I also shared a brief overview of how Title V is a 76-year-old program that supports a fundamental partnership between the federal government and states to improve maternal and child health (MCH). It provides resources to all states and territories with a fair amount of flexibility but a sets framework for states to deliver services in essentially four standard areas – direct gap filling care, enabling services, population-based programs and infrastructure or systems building. Those familiar with our jargon recognize this as the MCH pyramid.

More specifically to the issue of infant mortality, I highlighted how practically all state MCH programs:

  • Link uninsured women to available prenatal services
  • Closely coordinate with state Medicaid programs to improve outreach/enrollment to eligible women
  • Assess and work to ensure systems capacity to meet the needs of women and infants in their state
  • Develop regionalized systems to care for low birth weight and medically fragile newborns, and support newborn screening and follow-up programs serving nearly all infants
  • Ensure data collection/performance monitoring in order to examine/positively impact the incidence of preterm birth, infant mortality, and factors that may contribute to maternal mortality and morbidity
  • Increasingly focus on preconception health by working to improve women’s health prior to pregnancy in order to improve pregnancy related outcomes

Budget Challenges

I then stated the obvious – that all of this work is endangered by the grim budget outlook.

We used the event to highlight release of the new AMCHP report, Critical Condition: How Federal and State Budget Cuts are Hurting the Health of Our Nation’s Mothers and Children, warning that over $313 million in state cuts, combined with $74 million in federal cuts, along with record-high poverty and uninsurance rates are creating a perfect storm for the health of moms and kids.

I concluded by asking for the help of everyone in the room to use their voice in the debate on budgets, confronting the myth that we can do more with less.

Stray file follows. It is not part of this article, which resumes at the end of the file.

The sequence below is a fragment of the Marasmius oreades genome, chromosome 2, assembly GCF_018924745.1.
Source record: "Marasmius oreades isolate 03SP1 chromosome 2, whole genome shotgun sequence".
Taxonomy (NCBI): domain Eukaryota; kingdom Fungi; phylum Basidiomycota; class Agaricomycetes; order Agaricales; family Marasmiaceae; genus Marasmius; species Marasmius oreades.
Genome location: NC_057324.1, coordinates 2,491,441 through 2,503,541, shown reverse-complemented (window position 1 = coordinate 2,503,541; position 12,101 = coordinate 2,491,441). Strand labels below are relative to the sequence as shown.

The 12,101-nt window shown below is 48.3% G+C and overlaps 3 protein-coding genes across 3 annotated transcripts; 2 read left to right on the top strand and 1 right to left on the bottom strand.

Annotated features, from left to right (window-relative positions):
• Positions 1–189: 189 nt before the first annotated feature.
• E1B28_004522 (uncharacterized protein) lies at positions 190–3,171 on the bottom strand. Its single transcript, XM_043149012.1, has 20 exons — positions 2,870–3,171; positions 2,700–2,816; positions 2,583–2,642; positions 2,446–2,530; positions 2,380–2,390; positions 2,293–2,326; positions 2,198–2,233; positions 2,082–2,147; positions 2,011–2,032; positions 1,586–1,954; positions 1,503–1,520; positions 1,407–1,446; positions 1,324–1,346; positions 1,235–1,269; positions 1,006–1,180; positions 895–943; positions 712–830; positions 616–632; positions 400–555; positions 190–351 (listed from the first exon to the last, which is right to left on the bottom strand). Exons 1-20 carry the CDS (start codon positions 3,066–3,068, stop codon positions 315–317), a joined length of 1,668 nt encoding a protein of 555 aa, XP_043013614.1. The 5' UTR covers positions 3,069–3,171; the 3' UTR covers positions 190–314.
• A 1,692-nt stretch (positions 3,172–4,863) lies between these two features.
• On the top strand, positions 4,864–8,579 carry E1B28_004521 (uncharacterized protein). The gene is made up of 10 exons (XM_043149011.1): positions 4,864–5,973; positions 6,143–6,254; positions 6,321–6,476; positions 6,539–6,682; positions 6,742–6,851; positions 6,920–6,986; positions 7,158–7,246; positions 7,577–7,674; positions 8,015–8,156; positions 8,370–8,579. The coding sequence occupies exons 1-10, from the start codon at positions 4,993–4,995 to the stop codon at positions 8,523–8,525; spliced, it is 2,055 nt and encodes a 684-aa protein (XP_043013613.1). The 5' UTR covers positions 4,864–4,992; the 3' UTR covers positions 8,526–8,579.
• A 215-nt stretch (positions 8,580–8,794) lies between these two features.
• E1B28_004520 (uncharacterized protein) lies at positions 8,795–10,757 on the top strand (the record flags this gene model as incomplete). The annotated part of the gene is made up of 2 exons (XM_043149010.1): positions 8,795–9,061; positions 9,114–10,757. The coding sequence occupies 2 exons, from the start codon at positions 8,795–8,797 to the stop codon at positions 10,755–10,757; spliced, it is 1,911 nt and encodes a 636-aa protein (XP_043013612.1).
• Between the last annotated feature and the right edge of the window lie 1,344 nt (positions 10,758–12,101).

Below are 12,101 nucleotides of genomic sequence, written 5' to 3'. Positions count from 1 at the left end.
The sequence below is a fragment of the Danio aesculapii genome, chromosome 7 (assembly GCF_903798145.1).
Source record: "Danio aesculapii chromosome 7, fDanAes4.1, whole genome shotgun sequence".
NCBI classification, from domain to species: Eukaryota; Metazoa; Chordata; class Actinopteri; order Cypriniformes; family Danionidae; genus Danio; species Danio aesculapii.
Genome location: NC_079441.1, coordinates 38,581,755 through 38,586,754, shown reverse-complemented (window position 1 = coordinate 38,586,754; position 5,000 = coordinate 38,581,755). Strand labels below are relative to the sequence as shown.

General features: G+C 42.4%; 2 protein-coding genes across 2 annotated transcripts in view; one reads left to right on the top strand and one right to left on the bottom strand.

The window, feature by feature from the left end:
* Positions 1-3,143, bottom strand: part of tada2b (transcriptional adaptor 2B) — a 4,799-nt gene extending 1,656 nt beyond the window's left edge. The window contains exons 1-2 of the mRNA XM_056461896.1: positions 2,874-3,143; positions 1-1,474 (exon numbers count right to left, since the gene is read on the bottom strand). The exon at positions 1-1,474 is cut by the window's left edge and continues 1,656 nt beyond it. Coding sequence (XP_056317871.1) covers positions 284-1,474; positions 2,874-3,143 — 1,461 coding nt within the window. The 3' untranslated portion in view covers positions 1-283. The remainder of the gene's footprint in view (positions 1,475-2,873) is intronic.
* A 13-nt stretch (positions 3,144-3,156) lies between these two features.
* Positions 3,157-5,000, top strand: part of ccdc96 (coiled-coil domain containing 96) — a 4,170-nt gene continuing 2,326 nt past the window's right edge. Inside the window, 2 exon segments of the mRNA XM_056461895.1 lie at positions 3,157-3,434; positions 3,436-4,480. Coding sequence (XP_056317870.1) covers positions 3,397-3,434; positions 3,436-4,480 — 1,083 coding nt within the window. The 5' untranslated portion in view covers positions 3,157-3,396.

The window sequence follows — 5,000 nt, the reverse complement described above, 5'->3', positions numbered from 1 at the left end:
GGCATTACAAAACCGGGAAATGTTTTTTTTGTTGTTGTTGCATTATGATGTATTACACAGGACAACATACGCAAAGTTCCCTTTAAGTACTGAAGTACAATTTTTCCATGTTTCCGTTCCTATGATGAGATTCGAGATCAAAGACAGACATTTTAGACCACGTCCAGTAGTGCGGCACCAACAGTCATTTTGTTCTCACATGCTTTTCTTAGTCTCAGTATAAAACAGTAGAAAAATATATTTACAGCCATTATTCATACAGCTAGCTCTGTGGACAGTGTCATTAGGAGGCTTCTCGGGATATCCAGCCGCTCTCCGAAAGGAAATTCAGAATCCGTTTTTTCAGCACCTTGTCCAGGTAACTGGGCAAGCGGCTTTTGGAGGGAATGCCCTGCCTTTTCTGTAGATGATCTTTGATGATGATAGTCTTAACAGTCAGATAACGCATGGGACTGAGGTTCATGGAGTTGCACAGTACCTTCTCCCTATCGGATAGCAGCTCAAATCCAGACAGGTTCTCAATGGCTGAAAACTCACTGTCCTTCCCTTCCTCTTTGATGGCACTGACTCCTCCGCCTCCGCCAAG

I talked about how the Title V MCH Block Grant, in our view, represents the best hope for a funding relationship that supports a federal-state-local partnership providing states with the flexibility needed. I highlighted our statutory mandate to address infant mortality, and built-in accountability/performance measures to ensure this is addressed with a system rather than the silo approach.

Yet, the Title V MCH Block Grant has slowly eroded over the past decade. We need your leadership to reinvigorate this core source of state funding and emphasize what is needed to reestablish progress. It is folly to think we can do this on the cheap or absorb the kind of cuts we have beat back so far without losing progress and we need to say so.

I also shared my view that the cost-effectiveness data speak for themselves – when you consider the Institute of Medicine estimates that prematurity costs society $26 billion annually, it should not be a hard sell to convince policymakers that investing an incremental percentage to address this will provide a huge pay off. But reality is that this is a terrifically hard sell in this environment.

We also ended on a positive, noting that the Health and Human Services Secretary’s Advisory Committee on Infant Mortality (SACIM) is reconvening and organizing some of the best minds on this issue to make recommendations. I also highlighted that the Association of State and Territorial Health Officials – who also co-sponsored the briefing – will soon announce an exciting initiative to help raise awareness/catalyze progress.

The presentation ended with this quote from public health hero Bill Foege that captures the need to act now but while also taking in the long-term view:

"One thousand years ago, as tools improved, as building materials improved, we saw new creativity in architecture. At that point resources from churches, royal families and communities, were invested to build cathedrals, some taking hundreds of years to complete. Artisans were assembled who knew they would never see the completed cathedral and yet there is no evidence that it decreased the quality of their work. Likewise you and I are investing in a work for the future." - William Foege – Former CDC Director

Thank you for being committed to this work for the future.